An *metreloge* (me’-tre-loje) is a continuous, independent measurement of length. That is, it measures an ever-increasing length, which is* the stance*, similar to how a clock shows *the time*. The term is a combination of *metre* (as in length) and *loge* (as in horologe, a clock). For practical purposes, a metreloge may be like a clock that measures the circumference rather than the angle.

What does an metreloge look like? Start with a sector, which is a geometric figure fixed to the center of a circle that sweeps out an angle and a curved edge:

In an analogue clock, each hand sweeps out a sector from the vertical 12:

In the clock above, the hour hand sweeps out an angle of 2/12 of a circle, or 60 degrees, and the minute hand sweeps out a zero-degree angle. These angles are interpreted as a proportion of the 12-hour day and 60-minute hour, respectively.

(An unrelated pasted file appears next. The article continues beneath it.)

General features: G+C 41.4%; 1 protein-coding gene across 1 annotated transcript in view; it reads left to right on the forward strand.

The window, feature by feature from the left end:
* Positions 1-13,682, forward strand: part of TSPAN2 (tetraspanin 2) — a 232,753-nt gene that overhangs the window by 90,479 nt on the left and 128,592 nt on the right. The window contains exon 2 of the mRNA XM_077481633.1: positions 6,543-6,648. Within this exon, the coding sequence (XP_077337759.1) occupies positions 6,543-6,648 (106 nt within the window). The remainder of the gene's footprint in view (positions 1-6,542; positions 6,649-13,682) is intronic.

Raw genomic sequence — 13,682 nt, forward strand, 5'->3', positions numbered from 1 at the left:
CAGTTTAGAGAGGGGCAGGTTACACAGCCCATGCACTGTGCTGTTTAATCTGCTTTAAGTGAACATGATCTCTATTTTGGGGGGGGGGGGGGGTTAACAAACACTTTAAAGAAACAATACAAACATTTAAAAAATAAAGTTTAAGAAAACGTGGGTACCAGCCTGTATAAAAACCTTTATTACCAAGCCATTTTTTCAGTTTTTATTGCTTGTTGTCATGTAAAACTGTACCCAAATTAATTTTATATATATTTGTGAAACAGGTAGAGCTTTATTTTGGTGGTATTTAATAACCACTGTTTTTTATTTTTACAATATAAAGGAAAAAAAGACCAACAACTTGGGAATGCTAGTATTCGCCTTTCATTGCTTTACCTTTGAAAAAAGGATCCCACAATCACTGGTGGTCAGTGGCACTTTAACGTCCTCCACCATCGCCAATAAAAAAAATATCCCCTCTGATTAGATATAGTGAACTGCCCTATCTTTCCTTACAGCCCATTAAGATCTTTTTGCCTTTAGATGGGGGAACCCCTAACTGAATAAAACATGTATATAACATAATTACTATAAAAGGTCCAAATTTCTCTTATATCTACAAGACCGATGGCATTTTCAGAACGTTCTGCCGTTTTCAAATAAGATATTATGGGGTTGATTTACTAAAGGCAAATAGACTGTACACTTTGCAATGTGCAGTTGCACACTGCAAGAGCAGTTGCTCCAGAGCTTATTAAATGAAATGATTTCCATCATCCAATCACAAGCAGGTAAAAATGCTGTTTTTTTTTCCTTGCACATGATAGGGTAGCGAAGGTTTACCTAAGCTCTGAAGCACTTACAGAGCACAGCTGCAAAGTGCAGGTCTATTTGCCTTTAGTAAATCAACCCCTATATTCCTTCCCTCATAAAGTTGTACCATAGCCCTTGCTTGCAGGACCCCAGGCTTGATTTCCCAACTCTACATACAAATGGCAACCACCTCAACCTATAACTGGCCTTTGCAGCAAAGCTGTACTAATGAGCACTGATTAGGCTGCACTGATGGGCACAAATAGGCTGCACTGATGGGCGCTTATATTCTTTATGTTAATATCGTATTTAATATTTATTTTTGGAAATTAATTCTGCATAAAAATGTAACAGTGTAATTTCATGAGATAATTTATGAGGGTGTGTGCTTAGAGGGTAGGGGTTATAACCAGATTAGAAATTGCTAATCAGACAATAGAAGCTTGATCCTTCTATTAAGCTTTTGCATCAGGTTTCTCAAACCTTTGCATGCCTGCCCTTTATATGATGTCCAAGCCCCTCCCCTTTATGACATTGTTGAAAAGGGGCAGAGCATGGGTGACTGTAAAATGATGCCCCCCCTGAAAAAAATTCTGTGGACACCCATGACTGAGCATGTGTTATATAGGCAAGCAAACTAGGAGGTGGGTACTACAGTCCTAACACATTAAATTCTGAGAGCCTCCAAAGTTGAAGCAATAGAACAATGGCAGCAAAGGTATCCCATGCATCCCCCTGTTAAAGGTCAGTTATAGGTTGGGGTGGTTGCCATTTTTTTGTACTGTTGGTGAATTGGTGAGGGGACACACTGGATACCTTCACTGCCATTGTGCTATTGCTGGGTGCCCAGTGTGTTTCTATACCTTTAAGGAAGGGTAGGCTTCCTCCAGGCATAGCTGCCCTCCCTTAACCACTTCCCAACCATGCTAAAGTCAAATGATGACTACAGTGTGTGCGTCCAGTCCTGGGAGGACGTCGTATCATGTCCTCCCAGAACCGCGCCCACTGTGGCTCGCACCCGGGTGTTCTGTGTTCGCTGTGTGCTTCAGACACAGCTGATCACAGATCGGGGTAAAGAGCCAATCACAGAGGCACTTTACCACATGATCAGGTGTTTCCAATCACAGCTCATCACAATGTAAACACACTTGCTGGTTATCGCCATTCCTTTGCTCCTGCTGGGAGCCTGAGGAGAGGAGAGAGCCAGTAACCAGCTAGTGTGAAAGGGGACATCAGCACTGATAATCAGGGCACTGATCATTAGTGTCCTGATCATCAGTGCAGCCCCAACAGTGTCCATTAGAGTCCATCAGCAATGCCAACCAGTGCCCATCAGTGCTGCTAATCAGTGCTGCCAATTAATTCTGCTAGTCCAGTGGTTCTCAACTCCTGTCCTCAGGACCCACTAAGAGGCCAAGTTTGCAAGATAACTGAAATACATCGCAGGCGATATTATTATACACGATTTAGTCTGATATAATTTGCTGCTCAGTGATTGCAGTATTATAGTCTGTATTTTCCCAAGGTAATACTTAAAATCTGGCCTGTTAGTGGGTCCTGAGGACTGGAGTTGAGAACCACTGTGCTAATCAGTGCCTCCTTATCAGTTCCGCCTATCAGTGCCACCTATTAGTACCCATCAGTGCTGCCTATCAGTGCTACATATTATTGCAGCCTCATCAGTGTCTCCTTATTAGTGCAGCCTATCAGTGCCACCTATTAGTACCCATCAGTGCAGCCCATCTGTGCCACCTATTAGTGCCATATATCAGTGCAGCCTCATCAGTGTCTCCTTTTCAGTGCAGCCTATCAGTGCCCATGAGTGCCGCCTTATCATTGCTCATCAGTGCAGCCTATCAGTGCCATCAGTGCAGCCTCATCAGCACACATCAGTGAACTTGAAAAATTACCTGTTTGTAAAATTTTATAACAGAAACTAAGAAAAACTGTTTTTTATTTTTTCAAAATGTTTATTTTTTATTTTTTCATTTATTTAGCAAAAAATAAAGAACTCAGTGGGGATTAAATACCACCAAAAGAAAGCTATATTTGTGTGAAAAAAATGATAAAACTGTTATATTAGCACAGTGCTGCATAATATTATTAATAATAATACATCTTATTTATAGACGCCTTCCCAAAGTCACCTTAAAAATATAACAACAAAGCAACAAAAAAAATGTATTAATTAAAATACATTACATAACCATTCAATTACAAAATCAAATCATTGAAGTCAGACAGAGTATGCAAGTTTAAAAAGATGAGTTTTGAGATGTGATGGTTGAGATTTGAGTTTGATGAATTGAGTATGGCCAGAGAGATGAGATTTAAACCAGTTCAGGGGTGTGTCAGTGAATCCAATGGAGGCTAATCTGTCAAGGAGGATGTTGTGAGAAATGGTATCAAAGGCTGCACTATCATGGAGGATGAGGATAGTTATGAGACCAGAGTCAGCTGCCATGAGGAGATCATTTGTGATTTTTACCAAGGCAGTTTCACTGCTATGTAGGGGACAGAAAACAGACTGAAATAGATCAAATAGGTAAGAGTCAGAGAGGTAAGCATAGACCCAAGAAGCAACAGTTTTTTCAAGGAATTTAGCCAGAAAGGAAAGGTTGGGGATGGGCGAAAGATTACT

The curved edge of a sector is an arc, which is a portion of the circumference. In the image of a metreloge below, the hands point in from a circumferential band and measure the arc of the sector indicated, which is interpreted as a proportion of the length of the circumference:

Here the hour hand indicates an angle of 2/12 of a circle, or 60 degrees, and the minute hand indicates a zero degree angle. These angles are interpreted as a proportion of the unit circumference and a proportion of 1/60th of the unit circumference, respectively. The circumferential bands reinforce that it is the arc length being measured.

The length of the circumference must be a known or nominal value, such as one foot or one metre. A foot is convenient since it is divided into 12 inches. The length is accumulated when the hands finish their cycles. The rates of motion are standardized and may equal those of a corresponding clock.

A clock and an metreloge are similar, except that a clock measures time and an metreloge measures length. As the current position of a clock shows the current time, so the current position of an metreloge shows the current stance.